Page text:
THE Minister of Social Development, the Department of Social Development and the South African Social Security Agency (SASSA) need to account for the unauthorised, undocumented and illegal debit deductions from the bank accounts of social grantees by outsourced contractor, Cash Paymaster Services (CPS) and holding company NET 1 since the introduction of the biometric system in 2012.
Social Assistance, as enshrined in Section 27 of our Constitution, provides a vital income for millions of South African households trapped in a binary of poverty and inequality, unable to provide for their own needs and those of dependents. The public purse pays social grants to the elderly, the disabled, as well as children, who are found through a stringent means test to be in real financial need. Approximately 15 million people benefitting from social grant provisions have become the target of commercially motivated and unscrupulous credit by financial service providers, who use confidential personal information, entrusted to our government.
The unauthorised, undocumented and unlawful debit deductions crisis, fuelled by greed and excessive profits, is eroding the mandate and integrity of the social security system. It is also eroding gains made towards the progressive realisation of social security over the last 20 years since our democracy. Thousands of families are experiencing increased hardship and now struggle to pay for food, rent, school fees, transport and other basic needs due to these deductions, seriously compromising basic human dignity.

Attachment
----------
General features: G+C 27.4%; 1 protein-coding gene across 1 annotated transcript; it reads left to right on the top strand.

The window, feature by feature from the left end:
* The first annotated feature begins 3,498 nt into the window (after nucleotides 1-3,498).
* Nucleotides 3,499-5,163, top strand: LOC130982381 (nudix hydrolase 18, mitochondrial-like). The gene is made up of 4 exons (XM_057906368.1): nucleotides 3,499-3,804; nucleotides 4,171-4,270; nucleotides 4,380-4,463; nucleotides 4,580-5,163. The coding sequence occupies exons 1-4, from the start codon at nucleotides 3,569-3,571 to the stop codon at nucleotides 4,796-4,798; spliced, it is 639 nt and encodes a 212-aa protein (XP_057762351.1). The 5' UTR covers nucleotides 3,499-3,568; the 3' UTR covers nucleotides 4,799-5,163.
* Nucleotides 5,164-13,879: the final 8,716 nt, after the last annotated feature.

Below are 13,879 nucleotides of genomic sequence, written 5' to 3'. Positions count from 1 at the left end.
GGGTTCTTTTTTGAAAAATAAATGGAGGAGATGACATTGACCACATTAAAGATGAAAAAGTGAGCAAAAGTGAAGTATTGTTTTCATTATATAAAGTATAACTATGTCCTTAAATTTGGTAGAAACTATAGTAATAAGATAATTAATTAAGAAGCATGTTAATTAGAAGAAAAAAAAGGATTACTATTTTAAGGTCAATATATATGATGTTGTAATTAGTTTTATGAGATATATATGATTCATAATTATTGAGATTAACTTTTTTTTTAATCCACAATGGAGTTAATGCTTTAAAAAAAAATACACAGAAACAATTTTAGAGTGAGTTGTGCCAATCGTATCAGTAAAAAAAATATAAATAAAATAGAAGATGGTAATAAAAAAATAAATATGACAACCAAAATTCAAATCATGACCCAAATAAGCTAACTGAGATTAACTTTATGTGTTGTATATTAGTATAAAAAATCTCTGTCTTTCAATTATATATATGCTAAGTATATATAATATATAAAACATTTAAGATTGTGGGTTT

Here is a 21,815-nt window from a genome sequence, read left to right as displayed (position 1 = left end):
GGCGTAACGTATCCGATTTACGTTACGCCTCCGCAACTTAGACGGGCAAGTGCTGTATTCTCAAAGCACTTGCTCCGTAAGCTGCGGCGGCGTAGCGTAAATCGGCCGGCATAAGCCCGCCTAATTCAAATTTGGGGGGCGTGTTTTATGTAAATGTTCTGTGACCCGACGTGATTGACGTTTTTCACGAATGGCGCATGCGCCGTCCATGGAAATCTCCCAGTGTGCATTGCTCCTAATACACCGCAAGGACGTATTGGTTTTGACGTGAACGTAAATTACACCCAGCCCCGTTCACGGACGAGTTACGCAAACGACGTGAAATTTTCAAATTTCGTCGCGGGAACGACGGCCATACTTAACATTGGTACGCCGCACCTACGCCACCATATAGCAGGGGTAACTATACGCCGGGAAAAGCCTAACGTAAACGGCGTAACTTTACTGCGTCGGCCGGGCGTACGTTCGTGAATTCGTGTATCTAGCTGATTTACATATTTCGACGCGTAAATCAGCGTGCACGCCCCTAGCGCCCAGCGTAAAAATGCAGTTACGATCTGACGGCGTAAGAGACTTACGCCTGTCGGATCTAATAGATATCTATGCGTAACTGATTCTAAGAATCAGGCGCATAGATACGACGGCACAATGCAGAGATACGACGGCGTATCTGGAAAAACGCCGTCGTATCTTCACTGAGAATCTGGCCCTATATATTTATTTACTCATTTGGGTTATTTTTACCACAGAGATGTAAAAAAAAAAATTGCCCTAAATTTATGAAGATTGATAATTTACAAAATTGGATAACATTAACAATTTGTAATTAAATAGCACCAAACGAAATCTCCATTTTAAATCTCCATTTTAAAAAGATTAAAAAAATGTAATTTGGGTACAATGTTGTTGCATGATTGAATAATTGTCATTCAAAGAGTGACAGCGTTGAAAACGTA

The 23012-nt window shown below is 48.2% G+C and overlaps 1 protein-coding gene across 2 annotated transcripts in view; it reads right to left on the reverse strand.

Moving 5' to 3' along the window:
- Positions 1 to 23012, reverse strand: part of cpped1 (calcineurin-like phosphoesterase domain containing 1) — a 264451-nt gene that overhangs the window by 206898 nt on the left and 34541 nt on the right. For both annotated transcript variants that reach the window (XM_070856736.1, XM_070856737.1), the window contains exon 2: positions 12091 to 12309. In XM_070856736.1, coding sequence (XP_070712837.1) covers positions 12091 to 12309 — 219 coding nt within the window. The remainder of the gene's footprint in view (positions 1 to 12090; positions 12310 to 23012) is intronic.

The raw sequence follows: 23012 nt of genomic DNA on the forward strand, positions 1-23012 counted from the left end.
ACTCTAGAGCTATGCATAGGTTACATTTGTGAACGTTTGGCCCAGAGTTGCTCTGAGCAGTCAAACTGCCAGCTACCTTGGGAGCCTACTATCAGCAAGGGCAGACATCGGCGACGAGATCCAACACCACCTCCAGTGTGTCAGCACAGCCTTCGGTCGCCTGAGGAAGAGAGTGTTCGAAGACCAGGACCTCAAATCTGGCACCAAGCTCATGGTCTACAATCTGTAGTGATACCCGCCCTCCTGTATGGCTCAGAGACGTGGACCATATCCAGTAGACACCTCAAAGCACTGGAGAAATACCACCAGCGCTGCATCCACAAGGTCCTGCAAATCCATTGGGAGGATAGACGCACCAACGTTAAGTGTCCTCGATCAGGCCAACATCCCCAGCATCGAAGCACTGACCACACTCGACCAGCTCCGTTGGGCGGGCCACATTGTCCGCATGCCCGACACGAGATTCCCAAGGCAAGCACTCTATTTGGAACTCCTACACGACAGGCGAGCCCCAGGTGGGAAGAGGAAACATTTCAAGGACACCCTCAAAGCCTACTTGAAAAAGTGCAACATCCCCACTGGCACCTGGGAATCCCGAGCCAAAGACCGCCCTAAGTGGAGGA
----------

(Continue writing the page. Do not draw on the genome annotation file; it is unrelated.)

As early as 2011, the Black Sash and partners began to uncover violations of Norms and Standards at SASSA Paypoints and found increasing evidence of irregular, unauthorised and undocumented third party debit deductions from SAS SA beneficiaries' bank accounts. In 2012, largely as a result of the Service Level Agreement between the SASSA and CPS/Netl, debit deductions of social grants increased drastically. Furthermore, the CPS's recourse systems remains ineffective, adding additional burden and cost on social grant beneficiaries.
The Stop SASSA-CPS Debits campaign launched in 2013 by the Black Sash and supported by various civil society partners, draws attention to the crisis of debit deductions from social assistance grants. For a period of a year, we registered concerns with government using information generated from desperate calls to the Black Sash Helpline, the Legal Resources Centre, community advice offices and CBOs across South Africa. Whilst we are encouraged by government's acknowledgement that things are seriously wrong — actions to remedy the crisis are inadequate and slow.
Correspondence in November 2013 and the open letter dated 6 January 2014 to the Department of Social Development, SASSA, the South African Reserve Bank and related government departments as well as public entities requested an urgent meeting. The 29 January 2014 meeting held at Khotso House, Johannesburg provided a public platform to register the crisis and consider responses and actions from government, particularly from the Minister of Social Development, the Department of Social Development and SASSA.